Q: Is it simply a case of needing more workers?

Ian: Recruitment agency, GR8 has been assisting with sourcing workers off island for the industry. They should get credit for sticking their neck out and looking at recruiting worldwide, and not just for construction. The pinch point is accommodation. Once we’ve got them here, where are they going to be able to afford to live? The industry will need to work with Government to develop an acceptable solution.

Phil: If you said you were going to house 500 nurses, teachers and social workers in a block, there would be a public perception that this is a positive move. If you said let’s have 500 plasterers and block layers, there would be a different perception from the public. We have to sell the value of blue-collar workers better.

Ian: We need to get across the fact that construction has changed phenomenally. Just because you don’t work in an office doesn’t mean to say you’re not skilled.

Q. What are the answers?

Phil: To grow, a company needs to see a steady stream of work and have confidence in the long view. The data isn’t great to make decisions about investing in and growing your business. Resource levelling is complex in construction, coping with peaks and troughs is a challenge. Any work a large client can do to give visibility of their requirements, and their intended procurement strategies, to the supply chain is of immense value and will benefit all parties.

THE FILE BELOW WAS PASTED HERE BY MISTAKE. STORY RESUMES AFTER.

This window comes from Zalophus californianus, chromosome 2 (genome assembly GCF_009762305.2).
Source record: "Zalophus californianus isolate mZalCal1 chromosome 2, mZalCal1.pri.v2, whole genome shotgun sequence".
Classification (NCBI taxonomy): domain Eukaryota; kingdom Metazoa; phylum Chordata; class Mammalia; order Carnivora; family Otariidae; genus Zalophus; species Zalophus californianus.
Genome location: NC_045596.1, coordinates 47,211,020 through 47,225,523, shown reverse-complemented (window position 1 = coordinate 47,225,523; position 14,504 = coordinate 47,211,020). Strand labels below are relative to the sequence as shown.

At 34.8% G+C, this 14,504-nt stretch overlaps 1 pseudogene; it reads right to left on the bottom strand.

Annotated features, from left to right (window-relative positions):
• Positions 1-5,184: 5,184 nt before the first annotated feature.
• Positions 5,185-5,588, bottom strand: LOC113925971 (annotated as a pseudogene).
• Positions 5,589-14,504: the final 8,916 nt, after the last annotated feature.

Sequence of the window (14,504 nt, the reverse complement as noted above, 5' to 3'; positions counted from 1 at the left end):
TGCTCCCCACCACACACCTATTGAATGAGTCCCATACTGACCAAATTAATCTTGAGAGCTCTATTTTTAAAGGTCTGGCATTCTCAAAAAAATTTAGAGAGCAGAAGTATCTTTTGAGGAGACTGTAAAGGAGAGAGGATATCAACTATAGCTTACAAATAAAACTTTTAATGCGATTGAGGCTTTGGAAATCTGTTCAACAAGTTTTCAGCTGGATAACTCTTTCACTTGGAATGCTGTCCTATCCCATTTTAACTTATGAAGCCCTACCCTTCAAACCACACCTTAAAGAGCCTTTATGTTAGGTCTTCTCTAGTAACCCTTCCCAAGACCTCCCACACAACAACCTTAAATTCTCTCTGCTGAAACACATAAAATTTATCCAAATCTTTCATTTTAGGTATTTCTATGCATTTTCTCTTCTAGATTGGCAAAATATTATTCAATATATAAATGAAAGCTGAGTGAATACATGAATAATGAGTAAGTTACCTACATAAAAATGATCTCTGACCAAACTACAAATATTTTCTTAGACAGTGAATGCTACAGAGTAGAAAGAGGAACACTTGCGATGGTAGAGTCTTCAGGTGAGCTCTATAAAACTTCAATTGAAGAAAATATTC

Bob: The peaks and troughs are painful for us. For example, the Jersey Gas development site was refused planning over what we believe was a very poor case on archaeology concerns. We would have taken care of that like many large cities do if archaeology is found. Gearing up the resources for a project and then having the plug pulled is painful to us and the Island resources. How do we expect our island resources to grow and invest with a market that is so volatile?

Ian: Many of the infrastructure projects are to make Jersey a better place. The Government writes the Island’s Strategic plan, the professional planners make decisions based on that plan, and then the Planning committee refuses to give it the go ahead. Wouldn’t you take the recommendation of your professional planners working in accordance with the Island plan? Planning is the bottleneck.

Bob: What it needs for these large projects is for someone with the authority to lead on them, someone strong enough to deal with the planners and create a steady work stream. Someone with the right experience.

Ultimately, we have to look at what is good for Jersey. These are key projects that are fundamental to the Island and delivery on public projects is far from ideal. That is definitely something which needs Government to deal with, as too is the accommodation issue. As an industry, we have to work with more third-parties to help us find people off-island, and we have to make the industry more attractive to local people.

IoD Jersey’s Leaders’ Lunch is sponsored by HSBC, and takes place on Thursday 25th November at the Royal Yacht Hotel & Spa. Tickets can be purchased via Eventbrite. Further information on the IoDJersey website: https://www.IoD.je/news-and-events/events